880 Fifth Avenue

From Wikipedia, the free encyclopedia
Jump to: navigation, search

880 Fifth Avenue is a luxury apartment building on Fifth Avenue at the northeast corner of 69th Street in New York City.

It was the final building by architect Emery Roth. The developers were Harold Uris and Percy Uris. Built in 1948,[1] the design for the building was commissioned during the war as the Uris brothers anticipated the war's end and the lifting of the wartime restrictions on non war-related construction.[2] *80 is "stylistically related" to Roth's 875 Fifth Avenue, on the other side of 69th Street his building The Normandy at 140 Riverside Drive, all in the fashionable art moderne, or Art Deco style.[1] 880 was built on the site of home of Edward H. Harriman, designed by the Herter Brothers in 1881, and the Adolph E. Lewisohn house, designed by C. W. Clinton in 1882.[1]

The limestone facade is mildly Art Deco with classical touches. It is topped by a modest pair of towers, but overall the building is dignified, rather than exciting, designed to sell at a profit to an upscale clientele and to fit in among the classical buildings, including the adjacent Frick Museum.[1]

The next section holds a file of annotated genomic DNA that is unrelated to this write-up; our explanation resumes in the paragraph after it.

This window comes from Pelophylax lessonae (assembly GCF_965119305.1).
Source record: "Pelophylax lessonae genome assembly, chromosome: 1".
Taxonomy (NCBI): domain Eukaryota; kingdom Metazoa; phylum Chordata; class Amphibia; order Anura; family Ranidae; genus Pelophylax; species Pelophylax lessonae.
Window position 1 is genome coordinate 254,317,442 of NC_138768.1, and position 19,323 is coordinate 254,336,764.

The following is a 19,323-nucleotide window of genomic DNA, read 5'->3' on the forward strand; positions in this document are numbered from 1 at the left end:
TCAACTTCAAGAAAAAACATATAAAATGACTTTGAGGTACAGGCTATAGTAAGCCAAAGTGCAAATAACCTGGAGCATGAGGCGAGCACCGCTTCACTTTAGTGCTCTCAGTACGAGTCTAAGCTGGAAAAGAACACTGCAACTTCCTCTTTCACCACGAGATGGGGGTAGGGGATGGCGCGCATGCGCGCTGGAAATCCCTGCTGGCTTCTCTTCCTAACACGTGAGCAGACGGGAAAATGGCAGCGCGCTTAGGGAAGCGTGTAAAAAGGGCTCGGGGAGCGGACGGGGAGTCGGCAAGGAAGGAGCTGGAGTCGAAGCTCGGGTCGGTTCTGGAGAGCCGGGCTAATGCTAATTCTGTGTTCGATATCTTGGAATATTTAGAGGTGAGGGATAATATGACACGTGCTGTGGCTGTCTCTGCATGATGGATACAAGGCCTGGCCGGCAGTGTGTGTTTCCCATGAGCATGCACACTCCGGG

In 1981, the New York Times remarked of the residential buildings constructed by the Uris brothers, "930 Fifth Avenue, 2 Sutton Place, and 880 Fifth Avenue, are among the city's best residential addresses today."[3]

Notable residents have included Broadway songwriter Mitch Leigh,[4] and entrepreneur and philanthropist John D. Hertz.[5]


  1. ^ a b c d 880 Fifth Avenue, Carter B. Horsley
  2. ^ Ruttenbaum, Steven (1986). Mansions in the clouds: the skyscraper palazzi of Emery Roth. Balsam Press. pp. 179–181. ISBN 0-917439-09-0. 
  3. ^ Ruttenbaum, Steven (1986). Mansions in the clouds: the skyscraper palazzi of Emery Roth. Balsam Press. p. 186. ISBN 0-917439-09-0. 
  4. ^ MIZRAHI DESIGNING APTS., New York Post, Braden Keil Jul 27, 2001
  5. ^ HERTZ GIVES FUND FOR SCHOLARSHIPS; Transport Fortune to Train Engineers for Defense of Nation He Adopted Focusing on Those in Need, New York Times, Sept. 20, 1957 [1]

Coordinates: 40°46′14″N 73°58′05″W / 40.77056°N 73.96806°W / 40.77056; -73.96806